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/usr/bin/env: node: No such file or directory

The Problem

You have installed npm or nodejs and the second you go to use it you receive an error message:

/usr/bin/env: node: No such file or directory

The Cause

Package managers. *sigh* What is normally named node is named nodejs.

$ which nodejs

The Solution

[ -d ~/bin ] || mkdir ~/bin
ln -s $(which nodejs) ~/bin/node

This will allow your system to find node.

There must be some reason behind the package maintainers renaming node to nodejs, probably to avoid a conflict, so you don't really want to be renaming files, or making the changes system-wide (/usr/local/bin) unless you know what you are doing.

$ node --help
Usage: node [options] [ -e script | script.js ] [arguments]
node debug script.js [arguments]

-v, --version print node's version
-e, --eval script evaluate script
-p, --print evaluate script and print result
-i, --interactive always enter the REPL even if stdin
does not appear to be a terminal
--no-deprecation silence deprecation warnings
--trace-deprecation show stack traces on deprecations
--v8-options print v8 command line options
--max-stack-size=val set max v8 stack size (bytes)

Environment variables:
NODE_PATH ':'-separated list of directories
prefixed to the module search path.
NODE_MODULE_CONTEXTS Set to 1 to load modules in their own
global contexts.
NODE_DISABLE_COLORS Set to 1 to disable colors in the REPL

Documentation can be found at

Great stuff!


YouTube Poll Cards are gert lush, honest!

Card teaser on a YouTube video

Everyone loves polls. It's just a fact. YouTube know this so they have introduced Poll Cards to creators.

A YouTube video showing a Poll CardClose-up of a YouTube Poll Card

Cards are interactive elements that slide into view during a YouTube video which prompts a user to interact in one of a number of ways. You can use a Card to:
  • Promote a video or playlist
  • Promote a channel
  • Ask users to take part in a poll
  • Link to an approved website
  • Ask users to donate to a non-profit
  • Beg for money

Unless you're using an overbearing adblock, you'll see them in the video that you're watching.

Filling out a YouTube Poll Card

This, of course, allows users to give you quick feedback where they might not be able to use the comments section, such as when the video is embedded into another site or a third-party application, assuming the application can handle them; or if they just can't be bothered to scroll down a bit. It offers the user an easy way to interact.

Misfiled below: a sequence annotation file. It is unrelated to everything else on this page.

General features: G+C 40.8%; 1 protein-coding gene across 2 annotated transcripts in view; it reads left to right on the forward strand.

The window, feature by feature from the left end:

The cards can be updated at any time to ask a different set of questions. The video, of course, cannot without uploading a whole new video, bar simple editing like video quality. If you add your own comment asking questions it could be buried under the avalanche of xenophobic bilge that always fills a YouTube comments thread. This way your question will be seen.

You can change your answer too, should you choose the wrong option the first time.

Changing my choice on a YouTube Poll Card

If you're a creator in good standing it is incredibly easy to add a Poll Card.

From your My Videos click on the drop-down menu next to the video you want to add a card to and select Cards.

Selecting 'Cards' from the drop-down menu in 'My Videos'

Once you're in there, pick the position of the video where you want your teaser to appear then click Add card. From there you can select Poll and fill in the details. It is a very simple interface: there's no room for confusion.

Selecting the 'Add Card' drop-downFilling out the Poll Card options

Click Save and it's done! You can click on the little i to see your new Poll card. Lush.

A video with cards added

New frontiers in communication systems

New research by the universities of Bristol, Keio and industrial partners have unlocked 80 THz of fibre-optic bandwidth that will enable future exascale data centres and transform 5G networks.

The research on optical communication technologies, wavelength division multiplexing and networks form the backbone of every wired network across the whole Internet. Work until now has been focused and limited on utilizing ~11 THz of bandwidth (C and L Band) centred at 193 THz.
Optical networks based on this frequency bands have been able to support up to 230 channels at 50 GHz spacing.

The technology fabricated and tested is based on cascaded arrayed waveguide gratings (AWGs) and is designed to potentially construct a 1600 x 1600 wavelength router that can guide data at the speed of light. Specially designed quantum dot chips are used for light sources.

This single passive optical system can route immense information offering manifold increase from current systems. It can single-handedly interconnect over one million end points while offering at least ten Gb/s per end point. Critically it is also future proof since it's transparent to any communication signal and it can also potentially consume zero power due to its passive nature.

Read the full article at New frontiers in communication systems.
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